The northern Ontario songbird, or orland grasslands songbird is the only songbird species to live in grassland.
It is native to southern Ontario, southern Quebec and western New Brunswick, and it has been introduced into northern Canada.
Although the songbird has been present in all three of these provinces for hundreds of years, it has only recently been introduced to the rest of Canada.
While it has adapted to its new surroundings, its natural habitat remains the same.
The Northern Ontario songbirds are found in more than 300 native grasslands across Ontario.
They are also found in several urban and suburban environments.
The Northern Ontario grasslands, which cover about 60 per cent of the province, are the most abundant in the province and are one of the most productive.
There are approximately 3,500 songbirds in the northern Ontario grassland system.
This makes it the second most abundant songbird in Ontario, after the southern Ontario grasses.
The northern Ontario songs are mostly found in the eastern part of the northern province.
The eastern part, including the northern and southern portions of the region, has been designated as an open habitat.
In other words, there is no cover of any kind.
That means the songbirds can be found in virtually any environment in the area.
The only exception is in the town of St. Catharines, where the song birds are primarily found.
The songbirds have an unusual, low-lying habitat and an abundance of young birds.
They also have a unique way of finding food.
Their eggs are laid in the ground and are laid every four to six weeks.
They have an abundance and a high mortality rate.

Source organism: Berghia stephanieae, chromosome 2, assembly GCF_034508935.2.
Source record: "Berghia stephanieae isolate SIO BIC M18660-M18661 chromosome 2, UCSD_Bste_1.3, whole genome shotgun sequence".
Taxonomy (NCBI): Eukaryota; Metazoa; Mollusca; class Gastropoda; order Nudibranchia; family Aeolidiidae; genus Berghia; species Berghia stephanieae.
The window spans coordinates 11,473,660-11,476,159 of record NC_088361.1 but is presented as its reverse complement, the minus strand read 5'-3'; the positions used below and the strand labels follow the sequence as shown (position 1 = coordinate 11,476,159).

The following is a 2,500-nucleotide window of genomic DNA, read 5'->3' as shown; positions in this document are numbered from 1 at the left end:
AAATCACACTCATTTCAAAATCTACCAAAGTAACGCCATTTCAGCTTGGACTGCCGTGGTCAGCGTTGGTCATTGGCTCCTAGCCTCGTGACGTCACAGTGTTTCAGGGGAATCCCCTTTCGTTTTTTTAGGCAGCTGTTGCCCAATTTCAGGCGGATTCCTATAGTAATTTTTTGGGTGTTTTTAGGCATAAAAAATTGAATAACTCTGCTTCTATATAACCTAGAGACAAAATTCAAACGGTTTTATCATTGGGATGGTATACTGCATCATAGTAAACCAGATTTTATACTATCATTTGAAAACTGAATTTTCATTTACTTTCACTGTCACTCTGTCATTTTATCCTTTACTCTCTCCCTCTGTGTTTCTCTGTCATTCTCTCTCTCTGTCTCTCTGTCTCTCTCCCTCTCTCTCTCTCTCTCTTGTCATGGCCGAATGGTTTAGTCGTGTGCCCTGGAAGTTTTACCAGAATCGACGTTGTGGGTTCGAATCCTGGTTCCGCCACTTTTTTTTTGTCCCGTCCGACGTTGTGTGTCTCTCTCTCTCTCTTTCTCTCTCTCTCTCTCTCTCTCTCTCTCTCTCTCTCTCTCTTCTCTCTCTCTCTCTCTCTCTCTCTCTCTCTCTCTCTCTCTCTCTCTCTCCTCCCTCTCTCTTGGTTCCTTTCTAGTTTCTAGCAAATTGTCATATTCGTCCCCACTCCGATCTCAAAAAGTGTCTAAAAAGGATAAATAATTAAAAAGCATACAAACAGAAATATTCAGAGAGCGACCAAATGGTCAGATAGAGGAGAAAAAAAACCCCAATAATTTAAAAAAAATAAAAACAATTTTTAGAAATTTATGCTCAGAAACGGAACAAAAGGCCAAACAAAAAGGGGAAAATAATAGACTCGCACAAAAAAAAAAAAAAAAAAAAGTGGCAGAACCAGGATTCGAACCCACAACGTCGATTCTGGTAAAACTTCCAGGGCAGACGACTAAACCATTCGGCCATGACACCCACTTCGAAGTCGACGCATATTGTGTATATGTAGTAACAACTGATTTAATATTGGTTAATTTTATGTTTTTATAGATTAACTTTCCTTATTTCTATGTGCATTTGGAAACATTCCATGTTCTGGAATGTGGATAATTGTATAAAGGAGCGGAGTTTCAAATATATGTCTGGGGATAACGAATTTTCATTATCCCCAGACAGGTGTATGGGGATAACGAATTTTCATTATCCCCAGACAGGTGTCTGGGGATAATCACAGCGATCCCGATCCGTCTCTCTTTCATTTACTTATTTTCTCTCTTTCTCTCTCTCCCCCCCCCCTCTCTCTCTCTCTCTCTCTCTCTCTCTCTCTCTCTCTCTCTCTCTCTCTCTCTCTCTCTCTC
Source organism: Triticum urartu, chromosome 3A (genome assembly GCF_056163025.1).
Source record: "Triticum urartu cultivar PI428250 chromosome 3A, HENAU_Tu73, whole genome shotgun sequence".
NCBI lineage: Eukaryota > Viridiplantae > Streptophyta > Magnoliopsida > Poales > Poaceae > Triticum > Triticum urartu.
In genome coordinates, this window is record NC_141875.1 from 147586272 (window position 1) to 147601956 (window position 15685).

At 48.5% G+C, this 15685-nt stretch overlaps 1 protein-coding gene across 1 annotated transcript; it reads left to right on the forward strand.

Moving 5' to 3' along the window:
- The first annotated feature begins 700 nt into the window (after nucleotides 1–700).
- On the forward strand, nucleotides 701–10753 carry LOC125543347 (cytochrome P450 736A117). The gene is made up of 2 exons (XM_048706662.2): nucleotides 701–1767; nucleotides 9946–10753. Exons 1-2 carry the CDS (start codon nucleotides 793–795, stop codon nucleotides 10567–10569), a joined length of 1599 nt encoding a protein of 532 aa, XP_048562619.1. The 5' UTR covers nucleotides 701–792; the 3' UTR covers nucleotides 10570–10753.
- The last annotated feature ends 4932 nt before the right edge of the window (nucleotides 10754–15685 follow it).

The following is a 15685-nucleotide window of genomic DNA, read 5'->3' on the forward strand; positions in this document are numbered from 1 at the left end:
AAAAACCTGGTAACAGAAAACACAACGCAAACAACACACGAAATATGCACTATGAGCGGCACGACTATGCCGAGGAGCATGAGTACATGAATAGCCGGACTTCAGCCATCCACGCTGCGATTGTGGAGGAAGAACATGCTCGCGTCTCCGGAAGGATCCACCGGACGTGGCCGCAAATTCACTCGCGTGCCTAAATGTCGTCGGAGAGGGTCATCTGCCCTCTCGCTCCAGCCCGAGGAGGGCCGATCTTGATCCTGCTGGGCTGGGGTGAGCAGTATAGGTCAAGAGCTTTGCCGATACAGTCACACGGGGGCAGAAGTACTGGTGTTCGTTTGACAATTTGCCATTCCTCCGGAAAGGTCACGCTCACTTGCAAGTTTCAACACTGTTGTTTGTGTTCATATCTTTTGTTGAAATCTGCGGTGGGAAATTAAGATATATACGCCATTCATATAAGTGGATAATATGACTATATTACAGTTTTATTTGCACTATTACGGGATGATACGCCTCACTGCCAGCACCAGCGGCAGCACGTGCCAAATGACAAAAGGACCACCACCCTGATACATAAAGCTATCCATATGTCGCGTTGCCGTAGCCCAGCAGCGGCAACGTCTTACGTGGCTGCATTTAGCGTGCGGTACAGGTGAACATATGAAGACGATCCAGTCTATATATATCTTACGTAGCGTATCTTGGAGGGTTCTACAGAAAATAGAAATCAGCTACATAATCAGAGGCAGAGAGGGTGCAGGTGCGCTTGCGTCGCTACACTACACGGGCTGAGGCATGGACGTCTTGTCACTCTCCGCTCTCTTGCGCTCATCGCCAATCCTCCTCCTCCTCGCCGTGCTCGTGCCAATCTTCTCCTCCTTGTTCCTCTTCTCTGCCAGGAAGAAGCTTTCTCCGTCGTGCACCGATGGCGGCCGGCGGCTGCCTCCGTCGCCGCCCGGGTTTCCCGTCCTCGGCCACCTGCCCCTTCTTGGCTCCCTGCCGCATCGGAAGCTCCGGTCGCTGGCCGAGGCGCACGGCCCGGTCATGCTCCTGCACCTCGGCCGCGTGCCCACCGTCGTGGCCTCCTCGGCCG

The eggs hatch within six weeks of being laid, and the young birds, which are called oolongs, hatch in a week.
They remain in the grassland for about six months.
In the northern areas, the songed oolong lays eggs in spring.
The young oolons hatch in early summer, and they remain in grasslands for about four months.
The oolosses live in large numbers, and in the wild, they are quite rare.
However, the birds have developed a unique method of hunting.
They will eat the grasses and shrubs that cover their nests.
They then return to the nest and eat the other vegetation in the nest.
They also nest in areas with a dense population of grasses, which they then remove.
They return to these areas and begin eating the shrubs and grasses from the vegetation they had eaten earlier.
The oolins have learned how to navigate through dense vegetation and avoid predators.
They often use a different way of hunting than other birds.
When you hear a song, you may also hear the ooloon calling.
The song is a call to the young ooals to come out of the nest to eat.
It can be heard several times a day.
The Ontario government is encouraging people to find and observe ooloks in the areas where they have been introduced.
The government has established a task force to find oolooks in the remaining Ontario grass and woodland.